Strafing the Right
Matthew Scully has made major inroads. Years ago (15, I'm guessing) he wrote a compelling piece for The American Conservative about the evils of factory farming. It convinced me.
But TAC has always been an outlier of sorts. It has never tried to be conservative, and definitely never wanted to be Republican, and above all didn't want to be any part of the Establishment. It just wanted to look at issues through a traditional Judeo-Christian lens, Edmund Burke-like, and try to figure things out.
TAC, in other words, has never had an agenda, unless the attempt to remain sober in a drunken political world constitutes an "agenda."
You can't say that about National Review. I liked is founder, William F. Buckley, but he was part of the Establishment, albeit the "right" side . . . and the "Catholic right side" at that, but still, Establishment. NR has almost always been Republican. It is, in a word, "conventional." On the right, but conventionally on the right.
You might say "TAC = paleoconservative" and "NR = neoconservative." I don't think that does it justice, but if you need tags to think more clearly, those tags are only mildly misleading.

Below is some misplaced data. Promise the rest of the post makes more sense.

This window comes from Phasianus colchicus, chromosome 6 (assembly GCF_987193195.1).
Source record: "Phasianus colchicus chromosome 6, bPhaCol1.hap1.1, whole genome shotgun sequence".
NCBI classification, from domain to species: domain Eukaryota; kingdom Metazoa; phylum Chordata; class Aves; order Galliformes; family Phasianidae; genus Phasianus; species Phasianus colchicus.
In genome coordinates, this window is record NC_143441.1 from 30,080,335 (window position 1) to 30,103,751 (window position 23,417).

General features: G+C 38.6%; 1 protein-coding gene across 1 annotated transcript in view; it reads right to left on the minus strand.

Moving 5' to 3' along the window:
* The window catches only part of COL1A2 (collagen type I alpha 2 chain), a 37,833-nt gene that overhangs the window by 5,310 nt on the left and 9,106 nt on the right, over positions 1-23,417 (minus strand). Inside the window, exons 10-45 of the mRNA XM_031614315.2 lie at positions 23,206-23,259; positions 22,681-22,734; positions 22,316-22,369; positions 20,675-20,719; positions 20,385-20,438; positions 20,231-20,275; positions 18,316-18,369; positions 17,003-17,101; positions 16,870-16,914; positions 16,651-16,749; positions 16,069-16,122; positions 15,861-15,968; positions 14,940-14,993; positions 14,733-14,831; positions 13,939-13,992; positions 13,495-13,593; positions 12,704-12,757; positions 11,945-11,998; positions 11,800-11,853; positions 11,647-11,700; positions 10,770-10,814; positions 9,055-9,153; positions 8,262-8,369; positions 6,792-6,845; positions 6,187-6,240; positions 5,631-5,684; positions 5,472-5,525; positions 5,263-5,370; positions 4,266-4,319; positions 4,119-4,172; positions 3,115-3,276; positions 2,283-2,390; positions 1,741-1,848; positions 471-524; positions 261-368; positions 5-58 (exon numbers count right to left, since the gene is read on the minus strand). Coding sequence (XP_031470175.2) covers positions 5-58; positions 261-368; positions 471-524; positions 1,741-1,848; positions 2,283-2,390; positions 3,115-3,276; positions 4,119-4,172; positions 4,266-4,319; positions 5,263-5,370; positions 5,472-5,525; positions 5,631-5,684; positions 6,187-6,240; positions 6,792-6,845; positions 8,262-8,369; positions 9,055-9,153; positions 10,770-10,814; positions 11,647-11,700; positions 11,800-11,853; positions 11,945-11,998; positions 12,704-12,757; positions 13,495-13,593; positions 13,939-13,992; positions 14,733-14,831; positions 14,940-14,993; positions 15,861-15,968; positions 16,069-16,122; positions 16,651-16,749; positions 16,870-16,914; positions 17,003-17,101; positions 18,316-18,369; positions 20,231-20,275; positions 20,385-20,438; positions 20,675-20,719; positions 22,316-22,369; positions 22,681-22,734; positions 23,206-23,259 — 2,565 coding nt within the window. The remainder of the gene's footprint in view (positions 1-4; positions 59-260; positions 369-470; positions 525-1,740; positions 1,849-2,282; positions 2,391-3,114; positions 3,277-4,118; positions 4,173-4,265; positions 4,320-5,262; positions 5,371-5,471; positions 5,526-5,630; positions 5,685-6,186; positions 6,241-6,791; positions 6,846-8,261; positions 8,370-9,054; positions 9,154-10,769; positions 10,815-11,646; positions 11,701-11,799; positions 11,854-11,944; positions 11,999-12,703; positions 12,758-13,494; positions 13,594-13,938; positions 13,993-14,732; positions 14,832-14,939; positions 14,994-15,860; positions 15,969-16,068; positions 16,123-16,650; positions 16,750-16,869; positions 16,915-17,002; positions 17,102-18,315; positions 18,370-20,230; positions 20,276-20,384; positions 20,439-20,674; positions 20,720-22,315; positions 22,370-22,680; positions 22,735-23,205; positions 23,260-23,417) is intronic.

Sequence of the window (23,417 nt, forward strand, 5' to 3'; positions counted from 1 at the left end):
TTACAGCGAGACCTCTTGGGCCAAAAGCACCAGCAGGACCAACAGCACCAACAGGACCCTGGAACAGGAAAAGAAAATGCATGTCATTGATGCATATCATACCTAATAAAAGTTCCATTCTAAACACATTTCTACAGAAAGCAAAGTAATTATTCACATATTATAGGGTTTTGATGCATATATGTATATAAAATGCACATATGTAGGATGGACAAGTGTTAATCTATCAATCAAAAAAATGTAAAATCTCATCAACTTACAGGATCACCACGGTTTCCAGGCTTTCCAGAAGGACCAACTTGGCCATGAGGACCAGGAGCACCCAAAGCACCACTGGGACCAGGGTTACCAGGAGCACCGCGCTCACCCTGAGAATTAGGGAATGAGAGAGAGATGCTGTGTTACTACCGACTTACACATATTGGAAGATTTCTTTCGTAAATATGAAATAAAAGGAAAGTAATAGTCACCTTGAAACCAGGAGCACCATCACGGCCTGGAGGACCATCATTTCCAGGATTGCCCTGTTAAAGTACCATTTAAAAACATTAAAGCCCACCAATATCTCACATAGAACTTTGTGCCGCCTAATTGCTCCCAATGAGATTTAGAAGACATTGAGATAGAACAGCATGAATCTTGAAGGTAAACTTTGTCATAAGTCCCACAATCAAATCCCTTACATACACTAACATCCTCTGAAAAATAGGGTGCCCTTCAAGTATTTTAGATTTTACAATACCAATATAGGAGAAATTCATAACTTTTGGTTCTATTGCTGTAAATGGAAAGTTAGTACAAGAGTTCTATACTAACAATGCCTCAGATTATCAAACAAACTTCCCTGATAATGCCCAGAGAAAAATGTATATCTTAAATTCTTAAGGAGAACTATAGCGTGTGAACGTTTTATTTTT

So imagine my pleasant surprise to see that Scully has taken his crusade against factory farming to the pages of NR. To my even greater surprise, he's been doing so for over five years.
Check out the pieces. The most recent draws analogies to China's gross wet markets. Compelling stuff.
We in the West don't eat pangolins, turtles, civets, peacocks, monkeys, horses, foxes, and wolf cubs – that's all a plus. But for the animals we do eat, we have sprawling, toxic, industrial “mass-confinement” farms that look like concentration camps. National “herds” and “flocks” that all would expire in their misery but for a massive use of antibiotics, among other techniques, to maintain their existence amid squalor and disease – an infectious “time bomb” closer to home as bacterial and viral pathogens gain in resistance. And a whole array of other standard practices like the “intensive confinement” of pigs, in gestation cages that look borrowed from Asia's bear-bile farms; the bulldozing of lame “downer cows”; and “maceration” of unwanted chicks, billions routinely tossed into grinders. All of which leave us very badly compromised as any model in the decent treatment of animals.